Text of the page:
The Sacred Harp

group singing church hymns at Sacred Harp

Written by Pastor Doug, University Baptist Church

It’s Tuesday evening. You’ve had a hard day and you’re grabbing a jolt of caffeine from the Purple Onion. Before putting your ear buds back in, you hear something odd. Soaring harmonies, plaintive wails. Is it live or a recording? The lights are on and the windows are open on the third floor of that little church across the street.

You get a little closer, crossing the last lawn in Dinkytown and you realize it’s live. And it’s passionate. And it’s not, how shall we say, “pretty” like old church music. It’s raw and it’s haunting. You venture inside, following the music to the top floor. And you see about 30 people facing each other in a tight square singing at the top of their lungs. You thought there were going to be twice as many given the volume. They don’t have a director. They don’t have an audience. The sound is bouncing across the room. Someone hands you a book and says “join us.” You hesitate. You want to flee, but there is some force pulling you in. The group has people your age and people who were your age decades ago. You have entered Shape-Note-Land. You look at the red oblong book. The title is “The Sacred Harp.”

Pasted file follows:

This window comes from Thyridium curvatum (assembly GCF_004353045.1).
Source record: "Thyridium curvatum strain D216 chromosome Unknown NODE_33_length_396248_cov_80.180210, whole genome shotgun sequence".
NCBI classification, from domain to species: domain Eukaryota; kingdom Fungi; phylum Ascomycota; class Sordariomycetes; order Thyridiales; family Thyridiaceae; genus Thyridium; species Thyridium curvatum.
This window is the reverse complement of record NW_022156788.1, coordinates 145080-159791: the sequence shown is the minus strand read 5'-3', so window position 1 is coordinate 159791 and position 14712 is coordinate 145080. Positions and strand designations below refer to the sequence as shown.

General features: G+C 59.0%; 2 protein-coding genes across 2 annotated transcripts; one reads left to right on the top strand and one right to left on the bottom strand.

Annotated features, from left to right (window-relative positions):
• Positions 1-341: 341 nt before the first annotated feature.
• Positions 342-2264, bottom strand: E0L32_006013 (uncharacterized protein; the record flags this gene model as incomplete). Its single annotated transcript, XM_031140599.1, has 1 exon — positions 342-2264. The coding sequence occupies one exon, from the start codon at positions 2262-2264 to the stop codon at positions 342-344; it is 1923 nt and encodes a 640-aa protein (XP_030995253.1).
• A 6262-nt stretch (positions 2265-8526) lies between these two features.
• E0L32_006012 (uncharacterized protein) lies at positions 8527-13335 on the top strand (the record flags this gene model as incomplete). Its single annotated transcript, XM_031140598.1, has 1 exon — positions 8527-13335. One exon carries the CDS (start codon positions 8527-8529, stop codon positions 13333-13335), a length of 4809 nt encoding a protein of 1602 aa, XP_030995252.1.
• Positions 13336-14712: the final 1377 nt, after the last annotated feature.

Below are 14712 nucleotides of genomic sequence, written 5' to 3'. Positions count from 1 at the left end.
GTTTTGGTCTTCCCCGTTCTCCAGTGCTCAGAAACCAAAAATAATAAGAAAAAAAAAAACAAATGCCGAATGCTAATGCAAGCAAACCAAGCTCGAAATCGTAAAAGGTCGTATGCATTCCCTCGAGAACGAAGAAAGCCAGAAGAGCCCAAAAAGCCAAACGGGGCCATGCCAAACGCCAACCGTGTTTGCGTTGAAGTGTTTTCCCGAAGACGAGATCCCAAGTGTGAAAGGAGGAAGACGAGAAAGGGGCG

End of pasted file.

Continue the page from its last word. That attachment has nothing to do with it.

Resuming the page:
Someone calls out a number and you try to follow along. You turn to the page and see the four parts of music and weird shapes instead of circles for the notes. You find an open old folding chair in the tenor section. The person who handed you the book says that it’s the melody. You realize that it’s also closest to the door. Someone sings a triad.  Fa-La-Sol-Fa. The rest of the group sings along and you’re off to the races. Turns out you have to sing on the shapes first before you get to the words. You muddle through and the person next to you says, just sing La until you catch on. The first time through you get a semblance of the tune. When the words come the next time around it’s little easier. You consider fleeing, but without a breath, someone calls another number and you’re off again. Before you know it, your solar plexus is vibrating. You can’t hear yourself sing because the volume is so loud. That means that no one cares if you sing a wrong note. The group takes a break, makes announcements, and takes a $1-if-you-got-it offering. You learn that while it’s in a church and you’re singing hymns, it’s not affiliated with the church. Your learn that people have been singing this style of music in the U.S. for over two centuries and in the Twin Cities for 40 years. There are no theological litmus tests, no auditions, no performances, and no real leadership, just a group of people who love to sing. You drink down the last of now cold your coffee, but for some reason the ear buds stay stashed away. You’ve got something else on your mind.


Sacred Harp singing happens every Tuesday evening from 5:30-7:30 p.m. at University Baptist Church, across the street from the Purple Onion in Dinkytown.

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